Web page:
I believe we will need to see several years of above target inflation before the Fed to feel confident in raising rates aggressively. The experience of Japan, where deflation has been lurking in the wings for decades, will inform Fed decision making for the foreseeable future.

Returning to the present environment; away from the stock and bond markets, oil prices also basked in the reflected light shining from the end of the pandemic tunnel. West Texas Intermediate, which tested $33.64/bbl on 2nd, reached $46.26/bbl on 25th. The energy sector remains cautious, nonetheless, even the recent resurgence leaves oil prices more than $15/bbl lower than they were at the start of the year.

Looking ahead, the stock market may take a breather over the next few weeks. A vaccine is coming, but not immediately. US politics also remains in the spotlight, the Republicans currently hold 50 Senate seats to the Democrats 48. If Democrats secure the two seats in Georgia, in the runoff election on 5th January, VP Elect, Harris, will be able to use her ‘tie-break’ vote to carry motions, lending the Biden Presidency teeth and hastening the expansion of US fiscal policy.

The stock market has yet to make up its mind about whether Biden’s ‘New New Dealers’ are a positive or a negative. Unemployment and under-employment numbers remain elevated as a result of the pandemic: and, whilst bankruptcies are lower than at this time last year, the ending of the myriad schemes to prolong the existence of businesses will inevitably see those numbers rise sharply. Does the stock market benefit more from the fiscal spigot than the tax increase? This is a question which will be mulled, chewed and worried until long after Biden’s inauguration on January 20th.  

Meanwhile the trend accelerations in technology which I discussed in – The prospects for Emerging and Frontier Markets in the post-Covid environment – earlier this month, continue. The chart below shows how information industries have been transforming the makeup of global trade ever since the great financial crisis: –

Source: ECIPE, OECD, TiVA, van der Marel

Manufacturing trade is in retreat, trade in digital services is accelerating. The chart above stops at 2015, when we have the data to incorporate the period of the current pandemic, I expect the pace of growth in information industries to have gain even greater momentum.

Back in 1987, MIT economist and Nobel Laureate, Robert Solow, observed that the computer age was everywhere except for the productivity statistics. During the 1990’s technology productivity growth was finally observed, but the past decade has seen a string of disappointing productivity growth statistics, yet they have coincided with digitisation transforming vast swathes of the global economy, perhaps the next decade will see the fruit of these labours. I believe we can look forward to significant productivity improvements in the coming years. Stock prices, however, are forward looking, their valuations may seem extended but this may be entirely justified if technology ushers in a new golden age.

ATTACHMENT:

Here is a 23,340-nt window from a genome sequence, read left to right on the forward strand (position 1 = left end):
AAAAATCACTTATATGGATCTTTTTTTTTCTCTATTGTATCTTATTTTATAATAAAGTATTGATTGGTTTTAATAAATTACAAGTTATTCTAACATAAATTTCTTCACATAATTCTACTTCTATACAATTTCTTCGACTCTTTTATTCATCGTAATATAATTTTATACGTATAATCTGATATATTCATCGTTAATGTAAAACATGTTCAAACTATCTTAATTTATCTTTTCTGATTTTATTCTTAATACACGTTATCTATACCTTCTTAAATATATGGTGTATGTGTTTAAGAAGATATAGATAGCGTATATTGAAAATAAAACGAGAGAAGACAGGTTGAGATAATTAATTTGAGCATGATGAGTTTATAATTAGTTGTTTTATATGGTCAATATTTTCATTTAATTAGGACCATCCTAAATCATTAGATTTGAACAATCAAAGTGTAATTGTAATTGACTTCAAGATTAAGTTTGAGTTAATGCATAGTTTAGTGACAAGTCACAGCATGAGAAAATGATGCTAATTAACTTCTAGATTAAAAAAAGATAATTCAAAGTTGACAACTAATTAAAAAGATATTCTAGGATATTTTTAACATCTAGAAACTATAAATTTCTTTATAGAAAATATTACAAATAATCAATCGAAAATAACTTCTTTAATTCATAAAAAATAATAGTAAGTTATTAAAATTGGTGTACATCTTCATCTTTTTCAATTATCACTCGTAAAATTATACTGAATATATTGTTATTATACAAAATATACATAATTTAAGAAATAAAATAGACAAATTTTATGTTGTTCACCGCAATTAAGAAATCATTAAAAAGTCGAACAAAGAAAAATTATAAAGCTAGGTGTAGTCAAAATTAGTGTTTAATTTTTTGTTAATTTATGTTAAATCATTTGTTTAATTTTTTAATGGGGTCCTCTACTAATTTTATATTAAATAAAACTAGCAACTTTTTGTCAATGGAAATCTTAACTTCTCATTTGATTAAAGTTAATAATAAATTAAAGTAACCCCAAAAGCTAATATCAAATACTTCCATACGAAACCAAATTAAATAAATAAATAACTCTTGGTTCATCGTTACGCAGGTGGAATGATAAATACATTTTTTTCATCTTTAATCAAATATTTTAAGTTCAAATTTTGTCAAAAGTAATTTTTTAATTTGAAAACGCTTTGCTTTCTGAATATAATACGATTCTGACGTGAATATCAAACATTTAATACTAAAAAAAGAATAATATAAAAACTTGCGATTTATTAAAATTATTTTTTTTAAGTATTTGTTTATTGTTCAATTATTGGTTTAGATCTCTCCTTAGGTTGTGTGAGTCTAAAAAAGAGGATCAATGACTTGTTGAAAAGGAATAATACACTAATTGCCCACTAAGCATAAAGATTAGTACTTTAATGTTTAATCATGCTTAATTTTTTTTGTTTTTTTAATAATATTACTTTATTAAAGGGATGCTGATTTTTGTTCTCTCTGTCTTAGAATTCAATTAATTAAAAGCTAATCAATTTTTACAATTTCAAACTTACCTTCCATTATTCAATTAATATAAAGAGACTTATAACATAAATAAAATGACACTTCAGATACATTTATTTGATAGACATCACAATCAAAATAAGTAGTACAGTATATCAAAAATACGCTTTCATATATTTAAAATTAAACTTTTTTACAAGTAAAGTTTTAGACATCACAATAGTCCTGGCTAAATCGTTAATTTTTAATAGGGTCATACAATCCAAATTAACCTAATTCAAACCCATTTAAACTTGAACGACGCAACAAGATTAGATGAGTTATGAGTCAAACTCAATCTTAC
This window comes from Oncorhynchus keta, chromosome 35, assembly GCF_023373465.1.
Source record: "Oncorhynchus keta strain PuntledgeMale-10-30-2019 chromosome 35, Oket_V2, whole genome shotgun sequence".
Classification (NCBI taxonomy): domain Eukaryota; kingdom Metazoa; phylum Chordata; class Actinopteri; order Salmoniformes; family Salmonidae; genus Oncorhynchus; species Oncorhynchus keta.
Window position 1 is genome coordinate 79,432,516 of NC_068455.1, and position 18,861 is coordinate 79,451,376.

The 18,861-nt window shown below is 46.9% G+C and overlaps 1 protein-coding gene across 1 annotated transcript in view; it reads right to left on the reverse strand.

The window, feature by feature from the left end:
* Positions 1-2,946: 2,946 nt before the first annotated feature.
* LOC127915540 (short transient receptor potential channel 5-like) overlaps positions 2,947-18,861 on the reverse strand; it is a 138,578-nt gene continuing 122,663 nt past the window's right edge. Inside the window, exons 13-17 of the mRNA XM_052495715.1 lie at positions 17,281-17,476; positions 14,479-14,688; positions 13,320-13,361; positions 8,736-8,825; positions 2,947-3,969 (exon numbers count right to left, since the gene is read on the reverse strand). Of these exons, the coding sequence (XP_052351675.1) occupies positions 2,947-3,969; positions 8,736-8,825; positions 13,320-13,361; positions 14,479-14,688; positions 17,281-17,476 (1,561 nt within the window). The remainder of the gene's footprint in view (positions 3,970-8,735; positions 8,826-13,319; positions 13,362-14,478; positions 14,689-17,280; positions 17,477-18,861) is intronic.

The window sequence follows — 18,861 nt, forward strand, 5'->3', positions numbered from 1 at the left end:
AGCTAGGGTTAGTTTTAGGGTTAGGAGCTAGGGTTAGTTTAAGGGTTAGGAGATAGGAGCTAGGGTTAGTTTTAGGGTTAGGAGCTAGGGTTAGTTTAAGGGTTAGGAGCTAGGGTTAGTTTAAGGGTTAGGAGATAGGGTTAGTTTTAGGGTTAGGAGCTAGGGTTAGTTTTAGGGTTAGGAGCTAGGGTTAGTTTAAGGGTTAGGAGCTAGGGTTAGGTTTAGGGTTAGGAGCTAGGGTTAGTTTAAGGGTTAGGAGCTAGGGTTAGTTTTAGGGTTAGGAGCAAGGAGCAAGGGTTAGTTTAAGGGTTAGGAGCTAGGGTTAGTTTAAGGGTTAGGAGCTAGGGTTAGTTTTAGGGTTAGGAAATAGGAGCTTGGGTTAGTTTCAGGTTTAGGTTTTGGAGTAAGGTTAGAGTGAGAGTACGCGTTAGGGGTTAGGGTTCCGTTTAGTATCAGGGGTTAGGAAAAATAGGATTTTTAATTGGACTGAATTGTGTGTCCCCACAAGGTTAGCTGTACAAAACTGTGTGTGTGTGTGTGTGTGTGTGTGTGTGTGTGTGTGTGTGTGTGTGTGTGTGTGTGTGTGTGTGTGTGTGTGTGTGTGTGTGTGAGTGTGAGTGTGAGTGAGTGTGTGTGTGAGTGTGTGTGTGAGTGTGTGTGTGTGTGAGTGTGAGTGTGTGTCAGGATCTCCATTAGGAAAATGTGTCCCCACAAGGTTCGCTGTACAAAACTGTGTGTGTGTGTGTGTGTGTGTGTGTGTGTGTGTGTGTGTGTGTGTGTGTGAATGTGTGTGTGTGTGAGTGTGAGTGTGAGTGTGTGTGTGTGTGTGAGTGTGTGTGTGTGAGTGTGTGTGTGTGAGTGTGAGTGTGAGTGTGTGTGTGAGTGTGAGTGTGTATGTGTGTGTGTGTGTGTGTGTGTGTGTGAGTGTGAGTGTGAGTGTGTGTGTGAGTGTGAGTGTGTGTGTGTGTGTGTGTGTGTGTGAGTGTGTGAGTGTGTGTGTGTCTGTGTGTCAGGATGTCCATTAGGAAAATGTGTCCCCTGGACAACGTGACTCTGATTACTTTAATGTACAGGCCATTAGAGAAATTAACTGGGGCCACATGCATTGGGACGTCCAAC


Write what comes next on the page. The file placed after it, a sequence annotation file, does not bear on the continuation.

Global Money Supply Growth and the Great Inflation Getaway

Global Money Supply Growth and the Great Inflation Getaway

Back in June I wrote about the prospects for inflation in the wake of global money supply growth. The deflationary forces of the pandemic and demographic aging still maintain the upper hand for now, but there’s a tug of war which governments need to win if debt is to be inflated away.

Global Money Supply Growth and the Great Inflation Getaway

The prospects for Emerging and Frontier Markets in the post-Covid environment

The prospects for Emerging and Frontier Markets in the post-Covid environment

Macro Letter – No 133 – 06-11-2020

The prospects for Emerging and Frontier Markets in the post-Covid environment

  • The Covid pandemic has accelerated several economic trends
  • Technology industries will benefit
  • Less developed countries will suffer
  • This crisis could see ‘The African Century’ postponed

During the past six months the global economy has been assailed by a multitude of vicissitudes. But on closer inspection, the pandemic has served to accelerate a number of economic and political trends which were in train long before the outbreak in Q1 of this year.

Back in February, when the crisis was largely confined on China and financial markets were still in denial, I wrote in – When the facts change: –

Global supply chains have been shortening ever since the financial crisis, the Sino-US trade war has merely added fresh impetus to the process. As for financial markets, stock prices around the world declined in January but those markets farthest from the epicentre of the outbreak have since recovered in some cases making new all-time highs.